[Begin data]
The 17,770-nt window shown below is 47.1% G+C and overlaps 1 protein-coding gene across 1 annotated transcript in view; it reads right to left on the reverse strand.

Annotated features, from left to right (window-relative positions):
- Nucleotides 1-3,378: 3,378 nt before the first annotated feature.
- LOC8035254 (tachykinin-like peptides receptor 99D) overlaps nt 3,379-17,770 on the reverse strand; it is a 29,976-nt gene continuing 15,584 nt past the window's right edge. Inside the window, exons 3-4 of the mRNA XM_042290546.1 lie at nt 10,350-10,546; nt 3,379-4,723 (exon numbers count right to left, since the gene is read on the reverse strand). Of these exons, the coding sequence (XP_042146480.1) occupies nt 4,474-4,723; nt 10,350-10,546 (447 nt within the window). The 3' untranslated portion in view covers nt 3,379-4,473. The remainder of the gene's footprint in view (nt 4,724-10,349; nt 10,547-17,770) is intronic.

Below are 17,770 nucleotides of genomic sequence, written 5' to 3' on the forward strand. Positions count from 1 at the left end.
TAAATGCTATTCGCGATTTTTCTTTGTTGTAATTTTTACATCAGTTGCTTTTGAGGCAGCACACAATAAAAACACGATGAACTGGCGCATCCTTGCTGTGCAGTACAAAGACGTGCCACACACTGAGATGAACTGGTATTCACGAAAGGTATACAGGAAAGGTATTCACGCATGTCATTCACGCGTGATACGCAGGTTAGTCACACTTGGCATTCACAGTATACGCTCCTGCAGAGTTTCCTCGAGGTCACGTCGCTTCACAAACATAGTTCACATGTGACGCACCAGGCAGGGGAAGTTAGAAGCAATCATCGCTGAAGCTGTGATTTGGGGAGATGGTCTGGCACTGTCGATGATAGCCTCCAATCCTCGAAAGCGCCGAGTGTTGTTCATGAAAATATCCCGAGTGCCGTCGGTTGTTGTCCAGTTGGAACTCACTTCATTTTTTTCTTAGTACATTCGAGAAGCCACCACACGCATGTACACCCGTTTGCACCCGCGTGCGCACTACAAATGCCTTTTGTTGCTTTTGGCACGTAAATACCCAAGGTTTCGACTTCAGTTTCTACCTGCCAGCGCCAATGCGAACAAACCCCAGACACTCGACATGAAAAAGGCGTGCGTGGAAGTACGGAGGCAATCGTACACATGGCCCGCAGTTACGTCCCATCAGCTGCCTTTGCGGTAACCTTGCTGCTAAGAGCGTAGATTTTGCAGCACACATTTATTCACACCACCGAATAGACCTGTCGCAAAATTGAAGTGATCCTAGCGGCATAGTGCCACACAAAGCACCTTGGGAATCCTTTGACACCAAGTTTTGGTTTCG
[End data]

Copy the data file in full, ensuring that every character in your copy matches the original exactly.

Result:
The 17,770-nt window shown below is 47.1% G+C and overlaps 1 protein-coding gene across 1 annotated transcript in view; it reads right to left on the reverse strand.

Annotated features, from left to right (window-relative positions):
- Nucleotides 1-3,378: 3,378 nt before the first annotated feature.
- LOC8035254 (tachykinin-like peptides receptor 99D) overlaps nt 3,379-17,770 on the reverse strand; it is a 29,976-nt gene continuing 15,584 nt past the window's right edge. Inside the window, exons 3-4 of the mRNA XM_042290546.1 lie at nt 10,350-10,546; nt 3,379-4,723 (exon numbers count right to left, since the gene is read on the reverse strand). Of these exons, the coding sequence (XP_042146480.1) occupies nt 4,474-4,723; nt 10,350-10,546 (447 nt within the window). The 3' untranslated portion in view covers nt 3,379-4,473. The remainder of the gene's footprint in view (nt 4,724-10,349; nt 10,547-17,770) is intronic.

Below are 17,770 nucleotides of genomic sequence, written 5' to 3' on the forward strand. Positions count from 1 at the left end.
TAAATGCTATTCGCGATTTTTCTTTGTTGTAATTTTTACATCAGTTGCTTTTGAGGCAGCACACAATAAAAACACGATGAACTGGCGCATCCTTGCTGTGCAGTACAAAGACGTGCCACACACTGAGATGAACTGGTATTCACGAAAGGTATACAGGAAAGGTATTCACGCATGTCATTCACGCGTGATACGCAGGTTAGTCACACTTGGCATTCACAGTATACGCTCCTGCAGAGTTTCCTCGAGGTCACGTCGCTTCACAAACATAGTTCACATGTGACGCACCAGGCAGGGGAAGTTAGAAGCAATCATCGCTGAAGCTGTGATTTGGGGAGATGGTCTGGCACTGTCGATGATAGCCTCCAATCCTCGAAAGCGCCGAGTGTTGTTCATGAAAATATCCCGAGTGCCGTCGGTTGTTGTCCAGTTGGAACTCACTTCATTTTTTTCTTAGTACATTCGAGAAGCCACCACACGCATGTACACCCGTTTGCACCCGCGTGCGCACTACAAATGCCTTTTGTTGCTTTTGGCACGTAAATACCCAAGGTTTCGACTTCAGTTTCTACCTGCCAGCGCCAATGCGAACAAACCCCAGACACTCGACATGAAAAAGGCGTGCGTGGAAGTACGGAGGCAATCGTACACATGGCCCGCAGTTACGTCCCATCAGCTGCCTTTGCGGTAACCTTGCTGCTAAGAGCGTAGATTTTGCAGCACACATTTATTCACACCACCGAATAGACCTGTCGCAAAATTGAAGTGATCCTAGCGGCATAGTGCCACACAAAGCACCTTGGGAATCCTTTGACACCAAGTTTTGGTTTCG